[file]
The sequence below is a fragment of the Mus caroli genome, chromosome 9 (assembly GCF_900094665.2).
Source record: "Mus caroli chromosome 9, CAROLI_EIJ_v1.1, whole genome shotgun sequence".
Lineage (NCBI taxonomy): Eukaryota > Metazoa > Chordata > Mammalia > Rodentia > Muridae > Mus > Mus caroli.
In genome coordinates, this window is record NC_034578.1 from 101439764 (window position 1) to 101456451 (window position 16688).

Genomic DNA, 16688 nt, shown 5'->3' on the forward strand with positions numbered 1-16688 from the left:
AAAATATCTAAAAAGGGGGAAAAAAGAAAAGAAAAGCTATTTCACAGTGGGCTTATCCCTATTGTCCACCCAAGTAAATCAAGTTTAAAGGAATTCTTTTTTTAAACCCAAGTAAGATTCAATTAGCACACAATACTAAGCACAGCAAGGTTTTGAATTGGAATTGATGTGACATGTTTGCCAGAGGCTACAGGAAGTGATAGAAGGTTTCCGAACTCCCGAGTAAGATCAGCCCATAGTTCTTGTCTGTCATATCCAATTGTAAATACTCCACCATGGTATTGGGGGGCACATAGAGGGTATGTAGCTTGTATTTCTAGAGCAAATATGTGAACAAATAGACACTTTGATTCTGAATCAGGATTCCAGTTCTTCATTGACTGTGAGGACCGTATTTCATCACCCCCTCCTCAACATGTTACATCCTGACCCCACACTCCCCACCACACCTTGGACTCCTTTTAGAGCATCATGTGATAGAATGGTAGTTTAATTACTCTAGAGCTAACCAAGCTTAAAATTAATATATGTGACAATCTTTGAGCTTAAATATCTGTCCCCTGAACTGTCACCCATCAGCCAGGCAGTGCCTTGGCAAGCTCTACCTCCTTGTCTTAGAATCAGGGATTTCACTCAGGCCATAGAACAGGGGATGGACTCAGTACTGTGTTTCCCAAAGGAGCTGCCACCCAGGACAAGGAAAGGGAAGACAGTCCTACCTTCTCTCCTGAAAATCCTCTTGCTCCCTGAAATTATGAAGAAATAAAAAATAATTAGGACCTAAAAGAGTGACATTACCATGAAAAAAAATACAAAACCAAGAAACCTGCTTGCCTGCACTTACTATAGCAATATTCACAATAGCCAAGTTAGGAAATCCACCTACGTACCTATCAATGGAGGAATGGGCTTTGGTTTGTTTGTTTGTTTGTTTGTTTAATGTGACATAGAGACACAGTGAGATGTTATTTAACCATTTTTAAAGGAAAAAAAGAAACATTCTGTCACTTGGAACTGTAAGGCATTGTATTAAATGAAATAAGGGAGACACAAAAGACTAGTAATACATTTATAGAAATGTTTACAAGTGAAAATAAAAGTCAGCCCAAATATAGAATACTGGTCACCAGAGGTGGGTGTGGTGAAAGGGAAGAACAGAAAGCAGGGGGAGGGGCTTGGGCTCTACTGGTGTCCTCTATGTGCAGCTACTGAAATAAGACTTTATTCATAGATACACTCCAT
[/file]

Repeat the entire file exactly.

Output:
The sequence below is a fragment of the Mus caroli genome, chromosome 9 (assembly GCF_900094665.2).
Source record: "Mus caroli chromosome 9, CAROLI_EIJ_v1.1, whole genome shotgun sequence".
Lineage (NCBI taxonomy): Eukaryota > Metazoa > Chordata > Mammalia > Rodentia > Muridae > Mus > Mus caroli.
In genome coordinates, this window is record NC_034578.1 from 101439764 (window position 1) to 101456451 (window position 16688).

Genomic DNA, 16688 nt, shown 5'->3' on the forward strand with positions numbered 1-16688 from the left:
AAAATATCTAAAAAGGGGGAAAAAAGAAAAGAAAAGCTATTTCACAGTGGGCTTATCCCTATTGTCCACCCAAGTAAATCAAGTTTAAAGGAATTCTTTTTTTAAACCCAAGTAAGATTCAATTAGCACACAATACTAAGCACAGCAAGGTTTTGAATTGGAATTGATGTGACATGTTTGCCAGAGGCTACAGGAAGTGATAGAAGGTTTCCGAACTCCCGAGTAAGATCAGCCCATAGTTCTTGTCTGTCATATCCAATTGTAAATACTCCACCATGGTATTGGGGGGCACATAGAGGGTATGTAGCTTGTATTTCTAGAGCAAATATGTGAACAAATAGACACTTTGATTCTGAATCAGGATTCCAGTTCTTCATTGACTGTGAGGACCGTATTTCATCACCCCCTCCTCAACATGTTACATCCTGACCCCACACTCCCCACCACACCTTGGACTCCTTTTAGAGCATCATGTGATAGAATGGTAGTTTAATTACTCTAGAGCTAACCAAGCTTAAAATTAATATATGTGACAATCTTTGAGCTTAAATATCTGTCCCCTGAACTGTCACCCATCAGCCAGGCAGTGCCTTGGCAAGCTCTACCTCCTTGTCTTAGAATCAGGGATTTCACTCAGGCCATAGAACAGGGGATGGACTCAGTACTGTGTTTCCCAAAGGAGCTGCCACCCAGGACAAGGAAAGGGAAGACAGTCCTACCTTCTCTCCTGAAAATCCTCTTGCTCCCTGAAATTATGAAGAAATAAAAAATAATTAGGACCTAAAAGAGTGACATTACCATGAAAAAAAATACAAAACCAAGAAACCTGCTTGCCTGCACTTACTATAGCAATATTCACAATAGCCAAGTTAGGAAATCCACCTACGTACCTATCAATGGAGGAATGGGCTTTGGTTTGTTTGTTTGTTTGTTTGTTTAATGTGACATAGAGACACAGTGAGATGTTATTTAACCATTTTTAAAGGAAAAAAAGAAACATTCTGTCACTTGGAACTGTAAGGCATTGTATTAAATGAAATAAGGGAGACACAAAAGACTAGTAATACATTTATAGAAATGTTTACAAGTGAAAATAAAAGTCAGCCCAAATATAGAATACTGGTCACCAGAGGTGGGTGTGGTGAAAGGGAAGAACAGAAAGCAGGGGGAGGGGCTTGGGCTCTACTGGTGTCCTCTATGTGCAGCTACTGAAATAAGACTTTATTCATAGATACACTCCAT